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Helping a community learn and grow : Alexandra Thomas

Tl’azt’en Nation’s cultural coordinator talks about her journey back home
Alexandra Thomas. (Taylor Hansen photo)

Alexandra Thomas serves as the Cultural Coordinator for the Tl’azt’en Nation. She is renowned for her diverse skills and teaching prowess, notably her association with Utsoo Ooyoh, affectionately known as Grandma’s House.

As the youngest of nine siblings, Thomas left her hometown at 16, relocating to Vancouver before returning to her community at the age of 20.

Initially adrift, she eventually found her calling teaching traditional moosehide work, a skill passed down by her grandmother.

This journey led her to work at the Nakazdli culture house and later at Nakalbun, where she felt a profound sense of purpose and empowerment.

Her passion for preserving cultural heritage led her to apply for a language coordinator position, though her extensive skill set surpassed the role’s requirements.

In the application she put down all that she knew: hunting, trapping, how to skin animals, pick medicines and berries.

“My resume for this job was really cool actually, ” she beams. She didn’t hear back from the band for a long time, but she remembers that listing all these skills made her realize that this is what she exactly wants to do moving ahead.

Recognizing her invaluable knowledge, the band created a new role for her as the cultural coordinator for the Tl’azt’en Nation.

“So they made a position for me as the cultural coordinator for Tl’azt’en Nation, and I started March 8 2021, which is International Women’s Day, which I find amazing.”

In this capacity, she organised classes on beadwork and drum making, securing substantial grants totaling $762,000 for the construction of the Tl’azt’en cultural building, Grandma’s House, a location deeply meaningful to Thomas as it stands on the former site of a residential day school.

“We came to the site and we smudged the grounds to bless it, purify it, let go of all the bad negative energies that were created here… and I did a lot of crying that day because for me it was really emotional. I know a lot of our people suffered a lot through residential schools.”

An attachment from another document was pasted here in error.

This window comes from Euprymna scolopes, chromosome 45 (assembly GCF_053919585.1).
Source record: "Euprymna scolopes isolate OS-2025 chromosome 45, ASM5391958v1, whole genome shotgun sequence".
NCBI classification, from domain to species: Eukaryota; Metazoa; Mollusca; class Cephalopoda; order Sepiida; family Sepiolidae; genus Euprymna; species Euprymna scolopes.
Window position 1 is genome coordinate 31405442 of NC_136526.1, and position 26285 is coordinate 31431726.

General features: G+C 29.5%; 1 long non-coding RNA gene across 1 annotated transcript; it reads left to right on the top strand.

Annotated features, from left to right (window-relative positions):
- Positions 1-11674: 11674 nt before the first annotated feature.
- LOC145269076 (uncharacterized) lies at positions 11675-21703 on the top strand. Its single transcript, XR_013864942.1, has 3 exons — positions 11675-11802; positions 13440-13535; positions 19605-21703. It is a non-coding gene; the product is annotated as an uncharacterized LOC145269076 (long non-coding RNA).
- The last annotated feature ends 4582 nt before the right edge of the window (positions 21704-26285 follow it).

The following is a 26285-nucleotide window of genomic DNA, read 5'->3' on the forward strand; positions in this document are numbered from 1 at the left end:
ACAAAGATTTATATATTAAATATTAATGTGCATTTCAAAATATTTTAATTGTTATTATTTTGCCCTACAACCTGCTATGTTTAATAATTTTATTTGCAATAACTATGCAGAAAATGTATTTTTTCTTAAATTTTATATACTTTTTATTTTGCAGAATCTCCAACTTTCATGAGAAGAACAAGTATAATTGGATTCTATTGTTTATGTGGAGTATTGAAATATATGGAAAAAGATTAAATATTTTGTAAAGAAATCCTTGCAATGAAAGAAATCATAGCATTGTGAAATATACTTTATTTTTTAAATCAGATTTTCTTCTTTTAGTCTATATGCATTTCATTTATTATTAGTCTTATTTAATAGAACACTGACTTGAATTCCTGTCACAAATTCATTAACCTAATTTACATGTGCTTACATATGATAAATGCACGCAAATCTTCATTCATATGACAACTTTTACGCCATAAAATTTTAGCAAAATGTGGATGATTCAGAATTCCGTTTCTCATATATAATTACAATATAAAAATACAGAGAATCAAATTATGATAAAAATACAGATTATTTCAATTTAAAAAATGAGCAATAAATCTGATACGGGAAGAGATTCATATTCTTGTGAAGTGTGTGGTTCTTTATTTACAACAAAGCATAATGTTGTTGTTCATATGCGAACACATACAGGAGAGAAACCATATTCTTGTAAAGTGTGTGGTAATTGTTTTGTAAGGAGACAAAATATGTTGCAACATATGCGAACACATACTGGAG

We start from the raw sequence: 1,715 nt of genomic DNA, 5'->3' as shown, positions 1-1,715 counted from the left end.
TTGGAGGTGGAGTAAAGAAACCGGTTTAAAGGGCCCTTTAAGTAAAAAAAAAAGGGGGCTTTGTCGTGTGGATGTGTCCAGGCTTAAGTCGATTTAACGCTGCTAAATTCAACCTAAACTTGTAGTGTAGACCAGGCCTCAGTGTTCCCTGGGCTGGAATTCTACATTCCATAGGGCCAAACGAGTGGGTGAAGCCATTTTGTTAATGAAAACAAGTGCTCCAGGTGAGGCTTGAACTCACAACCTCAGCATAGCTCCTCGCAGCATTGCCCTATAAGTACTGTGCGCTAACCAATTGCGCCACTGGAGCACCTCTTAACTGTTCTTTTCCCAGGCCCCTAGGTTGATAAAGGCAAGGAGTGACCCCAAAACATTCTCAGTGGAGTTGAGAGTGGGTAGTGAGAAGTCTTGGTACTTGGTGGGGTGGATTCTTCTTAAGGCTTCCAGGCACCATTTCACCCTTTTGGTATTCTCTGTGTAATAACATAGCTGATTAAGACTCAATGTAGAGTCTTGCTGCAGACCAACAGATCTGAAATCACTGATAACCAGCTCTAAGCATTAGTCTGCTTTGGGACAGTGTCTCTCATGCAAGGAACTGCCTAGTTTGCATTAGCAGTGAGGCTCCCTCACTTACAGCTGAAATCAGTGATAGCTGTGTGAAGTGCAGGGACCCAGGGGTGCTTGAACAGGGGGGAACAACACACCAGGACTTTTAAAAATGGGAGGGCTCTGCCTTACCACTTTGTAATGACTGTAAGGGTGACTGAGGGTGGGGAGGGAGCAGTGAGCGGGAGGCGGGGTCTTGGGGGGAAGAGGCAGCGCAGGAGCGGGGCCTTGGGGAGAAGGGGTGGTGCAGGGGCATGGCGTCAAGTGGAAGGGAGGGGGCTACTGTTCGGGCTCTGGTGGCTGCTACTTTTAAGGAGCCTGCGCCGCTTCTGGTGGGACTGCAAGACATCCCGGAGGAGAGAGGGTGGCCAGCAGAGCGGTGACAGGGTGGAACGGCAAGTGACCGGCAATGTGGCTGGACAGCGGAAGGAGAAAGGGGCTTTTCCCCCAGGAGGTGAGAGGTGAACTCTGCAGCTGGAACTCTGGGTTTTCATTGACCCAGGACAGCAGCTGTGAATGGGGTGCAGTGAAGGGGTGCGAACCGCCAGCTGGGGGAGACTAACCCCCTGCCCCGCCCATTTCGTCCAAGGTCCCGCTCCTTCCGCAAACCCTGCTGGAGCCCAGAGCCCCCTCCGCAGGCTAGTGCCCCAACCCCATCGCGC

Despite past trauma associated with her hometown, Thomas has undergone a transformative journey of healing, finding fulfillment in nurturing her community’s growth.

“I have the best job in the world. I couldn’t be happier with what I do. We have a whole new cultural building here,we have just purchased 10 canoes, 10 kayaks so that we can take our kids out on the land, I’ve got all the trapping gear, I was hand making T shirts for community members…” she lists all the exciting bits.

She spearheads cultural camps for Tl’azt’en youth, imparting skills in beadwork, drum making, and other traditional crafts, while also advocating for awareness of Missing and Murdered Indigenous Women and Girls (MMIWG) across Canada.

“I don’t care where you were from. If you’re all the way from the other side of East Canada and you’ve gone missing we care,” she says.

Reflecting on Fort St. James, Thomas praises the community’s warmth and solidarity.

“Everybody is nice here, they treat you kindly, this is a great community… If you tell them you are new in town, they will take you out and show you the land.”

About the Author: Binny Paul

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